BOOTH: Former mayor Doug McCallum lights fires at Surrey’s new city hall

If the political winds blowing through Surrey city hall weren’t blustery enough, a voice from the past has roiled the air currents significantly.

The new city hall building is now open for business. The assorted departments have made the move north from Highway 10 into the heart of Whalley World and on March 31, Surrey city council met for the first time in its new home.

The fancy new digs drew the expected "oohs" and "aahs" from those in attendance – with one notable exception: former Surrey mayor Doug McCallum.

McCallum, who lost to current Mayor Dianne Watts in the 2005 civic election, has largely stayed out of the public eye in the eight-plus years since his departure from city hall.

CLICK HERE for a detailed history of Watts and McCallum

And yet there he was, popping by the new city hall to see what was happening because, after all, he had a meeting in the area. He professed that he didn’t even know the council meeting was the first ever in the new crown jewel pushed through by his successor. An amazing coincidence, really.

Watts introduced McCallum at the meeting and at a break, Now reporter Amy Reid approached the former mayor and introduced herself. The two chatted briefly about the impressive new council chambers before McCallum moved on to talk with other people he knew in the room.

Before the break was over, McCallum returned to where Reid was sitting and resumed their conversation. This time, however, McCallum had much more to say. The former mayor blasted the current civic leaders for the new city hall building, describing the structure as "wasted taxpayers’ money."

McCallum said the money spent on the new building in Whalley – $97 million and counting – was too much and the impact of such spending would be felt in areas that are already underserved in terms of recreation and arts facilities.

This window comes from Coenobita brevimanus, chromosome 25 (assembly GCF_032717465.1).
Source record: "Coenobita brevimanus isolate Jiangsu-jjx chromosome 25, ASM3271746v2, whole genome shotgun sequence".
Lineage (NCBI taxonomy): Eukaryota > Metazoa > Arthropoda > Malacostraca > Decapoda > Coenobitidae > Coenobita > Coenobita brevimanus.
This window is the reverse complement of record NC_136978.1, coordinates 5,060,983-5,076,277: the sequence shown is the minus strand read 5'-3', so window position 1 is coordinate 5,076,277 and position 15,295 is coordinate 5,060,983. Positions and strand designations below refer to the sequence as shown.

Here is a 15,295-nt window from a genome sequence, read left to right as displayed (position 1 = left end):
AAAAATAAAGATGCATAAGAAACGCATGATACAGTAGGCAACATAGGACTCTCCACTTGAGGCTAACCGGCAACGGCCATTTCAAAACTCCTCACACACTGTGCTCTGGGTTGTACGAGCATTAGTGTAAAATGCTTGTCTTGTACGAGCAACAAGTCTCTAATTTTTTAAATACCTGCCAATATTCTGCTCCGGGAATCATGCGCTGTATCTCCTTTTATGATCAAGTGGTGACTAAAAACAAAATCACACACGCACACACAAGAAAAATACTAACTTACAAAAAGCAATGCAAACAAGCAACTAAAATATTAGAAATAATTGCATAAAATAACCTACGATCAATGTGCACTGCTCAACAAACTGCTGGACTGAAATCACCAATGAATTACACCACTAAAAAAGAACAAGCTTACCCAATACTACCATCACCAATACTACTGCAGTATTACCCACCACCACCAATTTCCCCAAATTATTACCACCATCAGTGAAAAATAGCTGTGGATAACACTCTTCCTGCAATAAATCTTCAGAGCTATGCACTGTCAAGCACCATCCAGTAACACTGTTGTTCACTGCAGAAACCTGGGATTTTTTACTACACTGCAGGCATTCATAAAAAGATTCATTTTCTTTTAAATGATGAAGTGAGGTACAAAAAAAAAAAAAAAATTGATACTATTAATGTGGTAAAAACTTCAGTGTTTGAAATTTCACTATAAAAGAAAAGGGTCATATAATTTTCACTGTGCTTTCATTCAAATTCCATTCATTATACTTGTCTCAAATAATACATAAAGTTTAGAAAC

But McCallum wasn’t done yet. He then proceeded to take aim at the Surrey City Development Corporation for a perceived conflict of interest in approving buildings the city would benefit from financially. He followed that up by stating his opposition to a SCDC project in South

Surrey that includes a pair of high-rise towers. The SCDC needs the towers included in the project to make it financially viable, a contention McCallum rejects saying the money would be available if the city hadn’t spent "over $100 million on city hall."

Again, just random thoughts from a guy who dropped by on a whim to see what all the fuss was about.

His observations naturally led to a question about making another run for the mayor’s chair, but he laughed off such suggestions claiming he hadn’t thought about such a scenario.

And if you believe that, might I also interest you in purchasing a lovely fixer upper in Bridgeview known locally as the Pattullo Bridge? Since then, McCallum has appeared for interviews on at least two radio stations, and on April 8, he just happened to drop by a transit forum at SFU. Must have had a meeting in the area, no? These are interesting times in Surrey city politics.

Watts has now served three terms as mayor and is regarded by many pundits in British Columbia as somewhat of a golden child for whichever higher level of office – federal or provincial – that she opts to pursue. A move to Victoria is unlikely, given that we just held a provincial election last spring and the next vote won’t occur until 2017. The next federal election, however, is slated for October of 2015 and by golly, wouldn’t you know it, one of the safest Conservative seats west of Alberta is up for grabs. Current MP Russ Hiebert has outworn his welcome in the riding of South Surrey-White Rock-Cloverdale and, rather than face challengers for the nomination in the riding, is taking his fat pension and riding off into the sunset.

At the same time, Surrey will hold elections in November for all eight council seats and the mayor’s chair. Watts’ Surrey First "coalition of independents" currently holds every seat on council and, despite some recent hiccups, are unlikely to be seriously challenged by the left-leaning Surrey Matters party.

But what if another development-friendly party were to emerge to challenge the Surrey First team, minus the formidable Watts? That would certainly crank up the heat, especially if the new "coalition of independents" has a credible figurehead to lead the charge.

Like, say, a certain former mayor…

Michael Booth can be reached at mbooth@thenownewspaper.com

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